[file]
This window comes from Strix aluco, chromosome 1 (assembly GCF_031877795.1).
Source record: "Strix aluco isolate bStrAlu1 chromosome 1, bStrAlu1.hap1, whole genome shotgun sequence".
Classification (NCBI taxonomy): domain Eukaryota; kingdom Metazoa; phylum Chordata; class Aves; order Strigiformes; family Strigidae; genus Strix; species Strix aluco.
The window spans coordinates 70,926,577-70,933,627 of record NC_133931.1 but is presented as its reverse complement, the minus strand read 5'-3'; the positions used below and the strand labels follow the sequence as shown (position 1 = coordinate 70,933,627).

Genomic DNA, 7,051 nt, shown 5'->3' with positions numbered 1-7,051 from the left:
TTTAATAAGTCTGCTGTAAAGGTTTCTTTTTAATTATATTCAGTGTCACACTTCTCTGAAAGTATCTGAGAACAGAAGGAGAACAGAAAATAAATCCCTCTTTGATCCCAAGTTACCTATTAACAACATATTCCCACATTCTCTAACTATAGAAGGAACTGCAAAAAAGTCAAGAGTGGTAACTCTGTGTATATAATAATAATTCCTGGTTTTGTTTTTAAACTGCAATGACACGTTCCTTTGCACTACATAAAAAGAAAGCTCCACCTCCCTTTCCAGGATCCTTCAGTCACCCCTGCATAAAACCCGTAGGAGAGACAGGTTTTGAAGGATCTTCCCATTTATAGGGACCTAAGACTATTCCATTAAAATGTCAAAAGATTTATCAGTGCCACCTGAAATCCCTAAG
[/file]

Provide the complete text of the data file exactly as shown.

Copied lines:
This window comes from Strix aluco, chromosome 1 (assembly GCF_031877795.1).
Source record: "Strix aluco isolate bStrAlu1 chromosome 1, bStrAlu1.hap1, whole genome shotgun sequence".
Classification (NCBI taxonomy): domain Eukaryota; kingdom Metazoa; phylum Chordata; class Aves; order Strigiformes; family Strigidae; genus Strix; species Strix aluco.
The window spans coordinates 70,926,577-70,933,627 of record NC_133931.1 but is presented as its reverse complement, the minus strand read 5'-3'; the positions used below and the strand labels follow the sequence as shown (position 1 = coordinate 70,933,627).

Genomic DNA, 7,051 nt, shown 5'->3' with positions numbered 1-7,051 from the left:
TTTAATAAGTCTGCTGTAAAGGTTTCTTTTTAATTATATTCAGTGTCACACTTCTCTGAAAGTATCTGAGAACAGAAGGAGAACAGAAAATAAATCCCTCTTTGATCCCAAGTTACCTATTAACAACATATTCCCACATTCTCTAACTATAGAAGGAACTGCAAAAAAGTCAAGAGTGGTAACTCTGTGTATATAATAATAATTCCTGGTTTTGTTTTTAAACTGCAATGACACGTTCCTTTGCACTACATAAAAAGAAAGCTCCACCTCCCTTTCCAGGATCCTTCAGTCACCCCTGCATAAAACCCGTAGGAGAGACAGGTTTTGAAGGATCTTCCCATTTATAGGGACCTAAGACTATTCCATTAAAATGTCAAAAGATTTATCAGTGCCACCTGAAATCCCTAAG